'The Daily Show's' Trevor Noah has interesting tale to tell
Trevor Noah was given the impossible task of replacing Jon Stewart on “The Daily Show.”
But accomplishing the incredible is nothing new for the South African comic, who appears Jan. 5 at Heinz Hall, Pittsburgh. In his autobiography, “Born a Crime: Stories from a South African Childhood,” Noah recounts the perils of growing up in a country where apartheid was the rule of the land. Where his very existence was deemed illegal because his father was white and his mother was black.
His mother, as much as possible, kept Noah hidden and indoors. But instead of viewing this as a setback, Noah became a voracious reader in order to transcend his surroundings.
“That's the great thing about books,” he told the BBC in 2016. “I lived in a world where I could be anywhere. Thanks to books I could be anywhere. I've been to France and to space. I've been to Charlie's Chocolate Factory with Willie Wonka. I've been everywhere. … I've never tried to make it seem like I was the one who was suffering. My family and my people were suffering, but because I was a child I only knew this world.”
Not that there weren't moments of rebellion. In “Born a Crime,” Noah recounts digging a hole underneath the gate of his grandmother's driveway and briefly escaping.
He was only 3 and had no idea that he could be taken by the police and “sent to a home for colored kids” with his family deported.
That childhood curiosity did come in handy after apartheid was abolished in 1990. At 18, he appeared on a South African soap opera, then hosted a talk show on the radio before concentrating on comedy. He returned to television, hosting educational, game and gossip shows before moving to the U.S. in 2011.
In 2014, he joined “The Daily Show” as a correspondent, and was selected to succeed Stewart in 2015. At the time, Noah had done only three segments on the program, and initial reaction was mixed at best. Fans were perplexed, wrote Tim Grierson in Rolling Stone magazine, “Not because they disagreed with the choice, but because they didn't know who he was.”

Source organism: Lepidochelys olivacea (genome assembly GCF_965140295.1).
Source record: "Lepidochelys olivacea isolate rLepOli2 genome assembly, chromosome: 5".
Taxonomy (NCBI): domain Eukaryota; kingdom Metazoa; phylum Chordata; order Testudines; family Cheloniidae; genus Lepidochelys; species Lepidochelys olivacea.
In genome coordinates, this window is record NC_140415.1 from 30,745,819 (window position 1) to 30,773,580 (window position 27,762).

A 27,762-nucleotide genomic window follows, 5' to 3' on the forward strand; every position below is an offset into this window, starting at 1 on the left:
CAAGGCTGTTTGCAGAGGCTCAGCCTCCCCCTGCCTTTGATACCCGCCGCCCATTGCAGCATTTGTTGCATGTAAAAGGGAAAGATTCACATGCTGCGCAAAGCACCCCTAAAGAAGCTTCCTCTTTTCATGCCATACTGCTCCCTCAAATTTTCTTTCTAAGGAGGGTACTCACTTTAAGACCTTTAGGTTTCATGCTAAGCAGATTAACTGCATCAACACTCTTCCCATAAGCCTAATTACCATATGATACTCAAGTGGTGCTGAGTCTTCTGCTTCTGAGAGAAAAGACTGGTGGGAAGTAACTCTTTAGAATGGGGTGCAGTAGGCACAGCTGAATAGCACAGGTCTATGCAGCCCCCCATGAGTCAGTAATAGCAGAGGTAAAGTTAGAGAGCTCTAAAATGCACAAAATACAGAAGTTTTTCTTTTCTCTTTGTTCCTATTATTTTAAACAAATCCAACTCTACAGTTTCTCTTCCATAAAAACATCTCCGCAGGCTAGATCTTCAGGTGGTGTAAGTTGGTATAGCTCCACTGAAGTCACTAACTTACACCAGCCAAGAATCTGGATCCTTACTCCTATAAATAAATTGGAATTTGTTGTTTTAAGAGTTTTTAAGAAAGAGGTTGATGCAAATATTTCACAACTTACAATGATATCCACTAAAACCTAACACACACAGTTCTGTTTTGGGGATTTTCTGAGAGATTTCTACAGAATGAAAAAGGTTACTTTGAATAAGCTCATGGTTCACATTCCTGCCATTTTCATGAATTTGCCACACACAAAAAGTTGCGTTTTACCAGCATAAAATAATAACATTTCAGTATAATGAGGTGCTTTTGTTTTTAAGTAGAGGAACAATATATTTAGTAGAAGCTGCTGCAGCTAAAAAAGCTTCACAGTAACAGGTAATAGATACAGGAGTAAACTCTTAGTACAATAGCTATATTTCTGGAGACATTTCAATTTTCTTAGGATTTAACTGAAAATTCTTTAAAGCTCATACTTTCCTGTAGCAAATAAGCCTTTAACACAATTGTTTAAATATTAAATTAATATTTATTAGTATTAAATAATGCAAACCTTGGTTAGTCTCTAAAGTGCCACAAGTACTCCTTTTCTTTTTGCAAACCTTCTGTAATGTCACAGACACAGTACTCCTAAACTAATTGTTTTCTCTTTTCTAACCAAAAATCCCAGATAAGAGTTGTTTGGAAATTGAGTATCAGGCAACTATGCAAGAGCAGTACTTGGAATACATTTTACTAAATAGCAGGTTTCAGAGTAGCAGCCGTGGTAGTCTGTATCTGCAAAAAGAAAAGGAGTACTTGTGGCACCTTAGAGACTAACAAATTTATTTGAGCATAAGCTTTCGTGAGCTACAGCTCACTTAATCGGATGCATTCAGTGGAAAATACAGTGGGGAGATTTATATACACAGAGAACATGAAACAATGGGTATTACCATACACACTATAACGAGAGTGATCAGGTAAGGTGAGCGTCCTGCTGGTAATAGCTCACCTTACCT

But Noah earned praise for his even-handed interview style, which he attributes to his experiences growing up.”
“I've understood multiple experiences simultaneously,” he told NPR in 2016. “That's something I've always done and I continue to do till this day: I try and see the perspective of the other side.”
Noah's ratings on “The Daily Show” have steadily risen during his tenure. In August 2017, the show eclipsed “The Tonight Show with Jimmy Fallon” as the No. 1 rated late-night talk show in the 18-34 year old bracket, according to deadline.com.
But Noah is not content being a TV talking head. He frequently spends his weekends doing live comedy shows in order to stay grounded.
“Stand-up comedy is my therapy,” he told the Los Angeles Times in 2017. “It's where I thrive; it's what I've done for more than a decade; it's the purest expression of how I think and who I am. Second, it helps me hone my message and how I communicate with people. When you're in front of an audience, you can connect with them on what they're thinking. You can lose sight of that in a TV studio.”
Rege Behe is a Tribune-Review contributing writer.